My siblings and I grew up eating luscious homemade soups, but, nothing that my mother cooked. We had a Hungarian housekeeper, Ann Kaufman. (Before Ann came to work for us, when I was 1 year old, she was married briefly to a Jewish man who died shortly after they married, that’s how she ended up with a different name, rather than her maiden Hungarian name of Markefka.) Ann cooked for my three younger siblings and I and our parents. The taste of soup, the reminder of its memory holds fast for me.. Therefore, when the holidays roll around, and during other times too, when Denver is cold and snowy, I enjoy making soup, and split pea and barley are two choices for me, together or separate. I used more split pea than barley this time, and for the first time ever, I put half of each, once they were well-cooked and tender, in a food processor, which heightened the creaminess! This soup improves over time and thickens nicely. Yum.
And too, since we had just finished Thanksgiving, I had frozen portions of turkey tucked away. It was nice to do this and not use ham, which I’m not terribly fond of. Plus, I have a friend who converted to Judaism fifteen years ago and does not eat pork products; I’m pleased to give her soup which she really likes and appreciates my doing this because she’s not a cook or baker.
I’ve been retired for a decade, and now I relax more in the kitchen, no rushing around. Since I made turkey stock from scratch, I cut up carrots, onions and celery, twice, once for stock, next for the soup itself. I add large pieces of turkey bones with leftover meat attached, and simmer this for 3-4 hours, along with peppercorns, thyme, other herbs, and several teaspoons of salt.
As I cook more fresh veggies again for the soup– carrots, celery and onion, I cut these vegetables in half inch pieces. While I’m cooking the second set of vegetables, I’m still slowly-simmering the large turkey pieces and the leftover meat. I truly enjoy sauteing this second set of veggies; this process is a flavor enhancer for this soup or any. Switching from a low to medium heat, I cook the mixture for 10-15 minutes, stirring occasionally, as the vegetables soften, turn translucent and only slightly golden.
After cooking for nearly fifty years, I sometimes don’t follow recipes too strictly and I use my intuition. My full recipe is below, but remember these are just guidelines, and your process may be slightly different. If you would like to share a soup recipe with me, please do so!
INGREDIENTS AND PROCESS FOR THE TURKEY STOCK
Before you begin cooking the turkey meat and the carcass, cut off any large pieces of fat rubbery skin, or large or small hunks of fat. In a large stock pot add several pieces of the turkey carcass (cut-up to fit the pot, if necessary), and bone, along with any attached meat. Add 10-15 cups of water, or more, let the water reach about 2 inches above the carcass, bones and turkey meat. Bring these items to a boil, then reduce the heat to a gentle simmer. Add 1 large quartered onion, 4-6 carrots, cut in 2-3 inch chunks, and three celery stalks cut in thirds. Add several peppercorns, 2-3 teaspoons salt and half a teaspoon each of thyme and Italian seasoning. Cook for 3-4 hours. If the water gets too low, and the turkey is more than an inch above the water level, add more water. Again, raise the heat to a gently simmer. Cook for 3-4 hours, until the meat easily falls off the bones, remembering to remove any visible fat.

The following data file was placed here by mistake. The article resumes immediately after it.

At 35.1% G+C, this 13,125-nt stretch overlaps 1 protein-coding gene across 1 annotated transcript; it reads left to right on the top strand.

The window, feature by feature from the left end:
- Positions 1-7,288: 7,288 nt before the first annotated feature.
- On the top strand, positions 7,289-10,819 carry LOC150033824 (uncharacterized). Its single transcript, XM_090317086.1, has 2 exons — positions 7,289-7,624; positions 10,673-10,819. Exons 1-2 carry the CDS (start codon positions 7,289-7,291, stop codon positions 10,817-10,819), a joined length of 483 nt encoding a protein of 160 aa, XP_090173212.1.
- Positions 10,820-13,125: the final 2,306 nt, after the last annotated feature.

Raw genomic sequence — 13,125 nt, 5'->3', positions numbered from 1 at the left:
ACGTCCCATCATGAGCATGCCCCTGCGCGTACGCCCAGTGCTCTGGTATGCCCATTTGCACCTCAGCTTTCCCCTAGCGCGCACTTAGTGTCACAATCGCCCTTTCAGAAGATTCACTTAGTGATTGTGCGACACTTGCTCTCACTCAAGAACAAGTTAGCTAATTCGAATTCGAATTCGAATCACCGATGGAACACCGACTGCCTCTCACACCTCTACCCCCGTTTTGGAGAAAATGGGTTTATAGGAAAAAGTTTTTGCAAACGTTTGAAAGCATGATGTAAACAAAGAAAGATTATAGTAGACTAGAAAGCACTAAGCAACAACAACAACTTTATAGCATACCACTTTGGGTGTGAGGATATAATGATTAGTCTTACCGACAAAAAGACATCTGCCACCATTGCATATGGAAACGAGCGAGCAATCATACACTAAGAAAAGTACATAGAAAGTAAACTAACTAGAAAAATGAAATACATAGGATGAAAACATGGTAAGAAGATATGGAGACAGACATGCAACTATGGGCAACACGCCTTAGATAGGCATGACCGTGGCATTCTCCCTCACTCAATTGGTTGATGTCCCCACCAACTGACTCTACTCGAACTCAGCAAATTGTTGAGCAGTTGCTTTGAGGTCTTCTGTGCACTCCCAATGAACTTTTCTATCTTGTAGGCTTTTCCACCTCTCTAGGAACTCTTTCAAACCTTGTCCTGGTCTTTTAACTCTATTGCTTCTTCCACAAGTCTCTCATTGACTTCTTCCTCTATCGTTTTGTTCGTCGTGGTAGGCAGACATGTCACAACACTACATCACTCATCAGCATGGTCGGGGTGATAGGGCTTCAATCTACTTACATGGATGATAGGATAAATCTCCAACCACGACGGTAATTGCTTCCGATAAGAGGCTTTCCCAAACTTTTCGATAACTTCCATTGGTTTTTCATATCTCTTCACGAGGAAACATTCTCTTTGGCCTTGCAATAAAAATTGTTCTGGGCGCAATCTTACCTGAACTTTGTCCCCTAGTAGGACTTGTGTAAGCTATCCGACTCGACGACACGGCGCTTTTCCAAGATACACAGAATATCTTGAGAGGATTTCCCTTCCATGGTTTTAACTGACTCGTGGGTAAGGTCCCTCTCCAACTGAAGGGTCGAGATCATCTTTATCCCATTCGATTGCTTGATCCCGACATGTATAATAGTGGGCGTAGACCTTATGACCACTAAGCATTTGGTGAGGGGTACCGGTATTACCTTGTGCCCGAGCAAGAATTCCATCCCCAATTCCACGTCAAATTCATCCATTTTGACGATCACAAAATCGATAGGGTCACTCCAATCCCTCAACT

Separate the meat from the bones and carcass. Toss the bones and carcass, cut up 1-2 cups of meat for the soup. With the other leftover meat, freeze small portion in containers. I keep packs handy for sandwiches and stir fries.
INGREDIENTS FOR THE SOUP
4 carrots, coarsely chopped
3 stalks celery, chopped
1 large onion, coarsely chopped
1 small red pepper, chopped
3 Tbsp. olive or vegetable oil
3 cloves garlic, minced
2 bay leaves
1 1/2 cup split peas rinsed, or soaked for 20 minutes in water which covers them slightly
3/4 cup pearl barley
2 -3 tsp. Worcestershire sauce, or another seasoning, such as soy sauce, or Maggie seasoning sauce
3/4 pound cut-up red potatoes, about one-inch chunks
2 teaspoons salt
PROCESS FOR THE SOUP
1 Cook the split peas and barley in 4-5 cups of liquid, using half water, and adding the same amount of turkey stock. Once the water mixture boils, turn it down, simmer, covered for about 40 minutes. If the water evaporates quickly, add more stock, since barley will absorb water fast overtime. Cook until peas and barley are soft, or as you like them. Cool for ten minutes. In a food processor, add at least half of this mixture and puree, but not terribly smooth. Mix it with the full pieces of peas and barley and then put off to t he side.
2 Add 2 tablespoons of the oil in a large pot. When it begins to shimmer, add the the cut up vegetables, cooking them for 10 minutes on medium-low heat as they soften and caramelize. For the last two minutes, add the garlic, lowering the heat and stirring occasionally as the garlic cooks for a minute or so.
3 Add approximately 5 cups of water and 5 cups of the turkey stock, along with the bay leaves. Bring this to a boil, then lower the heat and simmer for 1-2 hours, adding a few more cups water or stock as the liquid reduces some. After the first hour, add the barley and split peas. About a half hour later add the potatoes. Cook about a half hour longer as the potatoes cook on medium-low. Add the Worcestershire sauce and salt. Add as much cut up turkey meat as you wish, or none at all. Adjust any seasoning. Heat again, perhaps adding more stock or water as needed, depending on how thick or thin you like your soup.
4 Serve the warm soup with croutons, a chilled salad and/or a topping of grated Parmesan cheese. This soup freezes well.